Wednesday, December 30, 2009

Fort Wayne Moms Prosecuted for Home Schooling

Some time ago a few Indiana parents who home-schooled their children took my blog to task for my opinions on the legalities of home schooling. I had indicated that Indiana's laws on home-schooling were vague and that parents of special needs children should be very careful and invoke many shields if they intended to home-school their children. This blog was severely attacked by a few home-schooling parents.

I do hate to be right, but now we have this Fort Wayne case, where two moms are on a year's probation for not being able to prove that they are able to provide an adequate education for their children. These are criminal charges, neglect of a dependent. Interestingly, the parents' attorney unsuccessfully argued that Indiana's home-school law was too "vague."

The information provided by the press does not indicate whether either of these two children have any special needs and/or require any type of special education. Assuming that they do not have any special needs, this is a warning flag for parents whose children are in need of any type of special services. If parents can be criminally prosecuted for educational neglect for home-schooling their typical children then parents who choose to home-school special needs children should understand certain things.

If a parent is charged with educational neglect for home-schooling a special needs child, they are the school and are charged with providing an "appropriate education." They should be prepared to prove that they are providing their child with every service the child would be entitled to if the child were enrolled in a public school. That means the court could look at whether the parent provides a teacher licensed in the area of the child's disability (either a teacher of record or a teacher of service), as well as any related services that the child is entitled to have in the public school setting.

As I responded to the parents who criticized my earlier blog: my position on parents who choose to home-school special needs children has not changed. In fact, I think this latest occurance proves my point. Any parent who home-schools a child should keep excellent records on what type of education their child/children receive. The courts will require parents to prove that their child is receiving an adequate education. The burden is even greater for a parent who wants to home-school a special needs child.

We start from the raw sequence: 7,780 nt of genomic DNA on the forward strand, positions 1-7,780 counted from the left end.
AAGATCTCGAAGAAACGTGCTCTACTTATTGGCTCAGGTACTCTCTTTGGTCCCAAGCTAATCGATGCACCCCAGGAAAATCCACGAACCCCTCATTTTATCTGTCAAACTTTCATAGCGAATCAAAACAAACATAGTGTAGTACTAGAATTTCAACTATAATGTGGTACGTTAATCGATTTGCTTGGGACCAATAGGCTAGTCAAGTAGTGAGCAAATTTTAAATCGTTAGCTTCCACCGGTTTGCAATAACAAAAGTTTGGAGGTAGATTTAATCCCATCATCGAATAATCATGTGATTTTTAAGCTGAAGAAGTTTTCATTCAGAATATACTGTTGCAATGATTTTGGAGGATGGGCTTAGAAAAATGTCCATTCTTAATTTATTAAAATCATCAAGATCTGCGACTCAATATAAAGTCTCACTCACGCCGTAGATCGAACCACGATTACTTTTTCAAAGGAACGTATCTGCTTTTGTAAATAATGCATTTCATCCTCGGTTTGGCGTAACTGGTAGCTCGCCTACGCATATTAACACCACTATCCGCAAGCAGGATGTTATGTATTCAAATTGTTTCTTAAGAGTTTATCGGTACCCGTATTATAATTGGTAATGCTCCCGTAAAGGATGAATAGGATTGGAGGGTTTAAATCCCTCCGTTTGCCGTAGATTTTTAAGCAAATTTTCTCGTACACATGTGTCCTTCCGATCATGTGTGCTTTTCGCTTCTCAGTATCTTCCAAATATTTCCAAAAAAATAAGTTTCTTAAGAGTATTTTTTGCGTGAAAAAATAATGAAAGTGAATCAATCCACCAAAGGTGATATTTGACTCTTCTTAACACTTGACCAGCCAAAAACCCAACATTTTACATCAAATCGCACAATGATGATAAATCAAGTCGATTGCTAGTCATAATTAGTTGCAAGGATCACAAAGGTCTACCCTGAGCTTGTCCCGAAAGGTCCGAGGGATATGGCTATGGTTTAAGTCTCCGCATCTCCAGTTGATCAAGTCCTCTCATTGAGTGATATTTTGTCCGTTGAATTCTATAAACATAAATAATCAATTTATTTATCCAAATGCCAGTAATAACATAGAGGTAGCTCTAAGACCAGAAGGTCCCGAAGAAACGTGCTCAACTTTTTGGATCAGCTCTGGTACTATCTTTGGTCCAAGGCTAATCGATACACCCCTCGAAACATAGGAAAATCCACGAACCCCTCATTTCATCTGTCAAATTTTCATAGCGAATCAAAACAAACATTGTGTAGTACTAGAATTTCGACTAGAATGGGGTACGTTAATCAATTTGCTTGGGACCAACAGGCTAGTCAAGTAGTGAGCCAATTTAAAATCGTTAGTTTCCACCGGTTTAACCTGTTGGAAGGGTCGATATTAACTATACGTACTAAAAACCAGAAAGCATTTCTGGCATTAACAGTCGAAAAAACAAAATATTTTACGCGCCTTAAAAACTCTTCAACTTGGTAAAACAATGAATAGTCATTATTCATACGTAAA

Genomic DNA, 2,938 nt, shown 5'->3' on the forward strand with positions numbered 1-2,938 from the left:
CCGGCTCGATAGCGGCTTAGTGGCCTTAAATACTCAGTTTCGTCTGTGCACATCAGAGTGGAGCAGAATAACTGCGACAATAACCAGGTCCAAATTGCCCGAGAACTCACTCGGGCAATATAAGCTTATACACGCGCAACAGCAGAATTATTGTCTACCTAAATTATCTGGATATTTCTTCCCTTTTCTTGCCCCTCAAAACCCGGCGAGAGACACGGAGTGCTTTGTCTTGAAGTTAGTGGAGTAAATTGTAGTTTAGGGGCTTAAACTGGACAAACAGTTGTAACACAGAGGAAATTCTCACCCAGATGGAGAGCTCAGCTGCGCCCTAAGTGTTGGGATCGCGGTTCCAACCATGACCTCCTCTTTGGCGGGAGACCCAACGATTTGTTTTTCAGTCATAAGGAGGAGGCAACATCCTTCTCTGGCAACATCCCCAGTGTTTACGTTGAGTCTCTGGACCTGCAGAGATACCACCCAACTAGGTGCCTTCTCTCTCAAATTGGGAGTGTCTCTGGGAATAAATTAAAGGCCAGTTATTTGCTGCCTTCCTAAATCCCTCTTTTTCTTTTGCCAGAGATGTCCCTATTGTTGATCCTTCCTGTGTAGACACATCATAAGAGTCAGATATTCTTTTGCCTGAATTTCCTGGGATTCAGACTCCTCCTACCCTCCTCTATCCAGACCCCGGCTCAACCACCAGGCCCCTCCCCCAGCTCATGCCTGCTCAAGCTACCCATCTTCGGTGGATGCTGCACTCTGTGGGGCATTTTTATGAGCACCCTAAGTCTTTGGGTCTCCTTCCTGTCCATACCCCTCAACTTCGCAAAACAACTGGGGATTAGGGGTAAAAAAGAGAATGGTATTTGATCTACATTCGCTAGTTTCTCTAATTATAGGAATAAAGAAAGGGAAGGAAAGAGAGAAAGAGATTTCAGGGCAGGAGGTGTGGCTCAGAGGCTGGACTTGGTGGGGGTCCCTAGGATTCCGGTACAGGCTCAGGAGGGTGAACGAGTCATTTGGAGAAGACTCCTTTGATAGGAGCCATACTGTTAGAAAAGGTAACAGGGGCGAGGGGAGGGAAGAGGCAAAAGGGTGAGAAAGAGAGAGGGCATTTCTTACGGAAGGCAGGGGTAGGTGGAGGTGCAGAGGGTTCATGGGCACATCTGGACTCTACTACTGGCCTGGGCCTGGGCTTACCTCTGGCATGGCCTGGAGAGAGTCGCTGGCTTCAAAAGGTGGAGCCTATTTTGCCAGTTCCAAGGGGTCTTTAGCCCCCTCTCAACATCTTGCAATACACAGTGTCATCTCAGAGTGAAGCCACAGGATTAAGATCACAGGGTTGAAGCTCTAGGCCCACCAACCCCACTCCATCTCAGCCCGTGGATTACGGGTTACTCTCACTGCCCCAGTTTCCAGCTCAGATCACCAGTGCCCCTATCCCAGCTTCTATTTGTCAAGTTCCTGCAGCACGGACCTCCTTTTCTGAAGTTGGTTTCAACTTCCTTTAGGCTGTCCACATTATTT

I would never say to a parent to NOT home-school a child. That is a personal decision and from what I see in schools I think there are some very good reasons for not wanting to expose your own child to what goes on. I simply say again that parents of special needs children must understand that they must do MORE than a parent of a typical child.

Saturday, May 23, 2009

Just for Fun: Schools of the Future

In February of 1960, I wrote an article for my high school newspaper. The headline read: "School of the Future Pictured As A Luxury."

This particular spot on my blog has nothing to do with special education. I just thought it was fun to see what my 14-year-old self thought schools of the future would be like. See what you think:

There have been many improvements made since the year 1492. But there are still many things that aren't quite perfect. By the year 2000, the world will be changed so much that we, of the year 1960 will never know it. Here are a few of the changes which might be made.

In the morning you will be awakened with sweek music by your clock radio. It will need no electricity or batteries. It runs by cosmic rays from the sun. You, like other children of your day, will have your chores to do. So, you push a button. Your bed is made and your floor vacuumed by a robot housekeeper. Next you will pick your clothes for the day. Since they are made of paper, when they get dirty, you simply throw them away.